Shore Park and Parkway
This playground commemorates the first discovery of America by Norse explorer Leif Ericson (c.960-c.1020) and subsequent naming of the continent as Vinland.
In the 1990s, Parks Commissioner Stern named the site to honor both the rich Norse heritage of the Bay Ridge community and the Leif Ericson discovery of America. Ericson was probably the first European to set foot on the American continent, nearly 500 years before Christopher Columbus’s (1451-1505) voyages. Ericson is believed to have been born in Iceland to Eric the Red, a short-tempered nobleman and explorer who discovered and colonized Greenland.
The Norse Eddas and Sagas, the oral tradition of the Norse later written down by Christian monks, tell that Ericson’s famous discovery was, at first, an accident. En route to Greenland, his longboat was blown off-course by a severe storm. Arriving on the northeastern coast of the strange and uncharted North American continent a few weeks later, Ericson deduced that he had made a navigational error. He noted the mistake and turned his longboat around, successfully headed for Greenland.
A short time later the Norse explorer returned to the hilly lands he now called Vinland, named for the abundance of grapes. Ericson arrived armed with volunteers who shared his hopes of colonizing the area, just as his father had done in Greenland. Leif’s hopes were in vain. Attacked by beings referred to as Skraelings (who were actually continental natives), besieged by a harsh winter, and low on food, the would-be Norse settlers withdrew from the unforgiving Vinland and returned to Greenland in 1001.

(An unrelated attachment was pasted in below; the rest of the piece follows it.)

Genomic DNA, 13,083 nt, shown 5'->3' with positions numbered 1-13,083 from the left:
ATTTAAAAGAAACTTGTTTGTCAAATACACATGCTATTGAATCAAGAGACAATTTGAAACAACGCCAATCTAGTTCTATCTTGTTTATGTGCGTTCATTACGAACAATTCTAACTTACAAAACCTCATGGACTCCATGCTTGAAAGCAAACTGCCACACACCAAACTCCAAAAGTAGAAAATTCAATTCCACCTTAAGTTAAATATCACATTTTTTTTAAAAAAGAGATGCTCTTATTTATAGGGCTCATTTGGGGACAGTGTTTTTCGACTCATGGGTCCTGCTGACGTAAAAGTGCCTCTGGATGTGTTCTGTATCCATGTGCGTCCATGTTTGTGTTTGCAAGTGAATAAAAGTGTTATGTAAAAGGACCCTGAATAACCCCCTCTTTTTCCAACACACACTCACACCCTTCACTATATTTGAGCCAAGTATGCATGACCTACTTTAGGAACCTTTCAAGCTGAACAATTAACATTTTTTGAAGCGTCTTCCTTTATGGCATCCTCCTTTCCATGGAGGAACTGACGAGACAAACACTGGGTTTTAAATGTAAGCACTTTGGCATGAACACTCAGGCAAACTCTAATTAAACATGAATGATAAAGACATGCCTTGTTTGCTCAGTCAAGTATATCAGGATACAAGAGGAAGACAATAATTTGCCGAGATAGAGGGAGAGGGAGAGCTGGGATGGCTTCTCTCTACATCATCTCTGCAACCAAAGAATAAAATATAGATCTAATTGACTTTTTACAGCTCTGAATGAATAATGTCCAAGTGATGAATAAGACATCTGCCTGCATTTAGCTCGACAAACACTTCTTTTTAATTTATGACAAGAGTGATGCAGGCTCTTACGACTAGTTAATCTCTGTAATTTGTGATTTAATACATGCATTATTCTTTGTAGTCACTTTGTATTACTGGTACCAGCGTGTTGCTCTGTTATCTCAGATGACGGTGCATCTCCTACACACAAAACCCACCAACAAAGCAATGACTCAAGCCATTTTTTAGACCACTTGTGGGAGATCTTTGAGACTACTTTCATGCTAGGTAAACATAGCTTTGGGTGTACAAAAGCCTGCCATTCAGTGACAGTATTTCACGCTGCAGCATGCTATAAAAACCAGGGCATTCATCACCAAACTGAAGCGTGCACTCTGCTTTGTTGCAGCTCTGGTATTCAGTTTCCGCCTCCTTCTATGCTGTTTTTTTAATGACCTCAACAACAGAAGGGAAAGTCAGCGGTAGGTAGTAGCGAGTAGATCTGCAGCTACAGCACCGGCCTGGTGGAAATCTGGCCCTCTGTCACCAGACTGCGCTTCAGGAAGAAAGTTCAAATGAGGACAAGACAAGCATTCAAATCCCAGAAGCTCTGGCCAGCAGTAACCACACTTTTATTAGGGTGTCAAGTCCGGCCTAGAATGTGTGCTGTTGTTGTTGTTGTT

Eight centuries after Ericson’s Atlantic voyages, Norwegians began to migrate to American shores. A large number arrived in New York after 1825, and many made their homes in Brooklyn. By the turn of the century, the neighborhood of Bay Ridge supported a variety of Norwegian cultural, charitable, and business institutions.
This playground, located deep within Shore Road Park in the Brooklyn neighborhood of Bay Ridge, was built in conjunction with the Belt Parkway, one of 16 parkways in the New York metropolitan area built by Robert Moses (1888–1981). Developed in 1924, the thoroughfare was part of the future Parks Commissioner’s vision to increase automobile access to the five boroughs, as well as to Westchester County and Long Island. Moses considered Shore Parkway and the rest of the Belt Parkway a “continuous park system, not merely an automobile artery, a system of shoestring parks and recreational facilities encircling the entire metropolis…”
The playground underwent reconstruction in March 1999. It now contains adventure play equipment, swings, benches and a spray shower adorned by an artistic representation of a seal.
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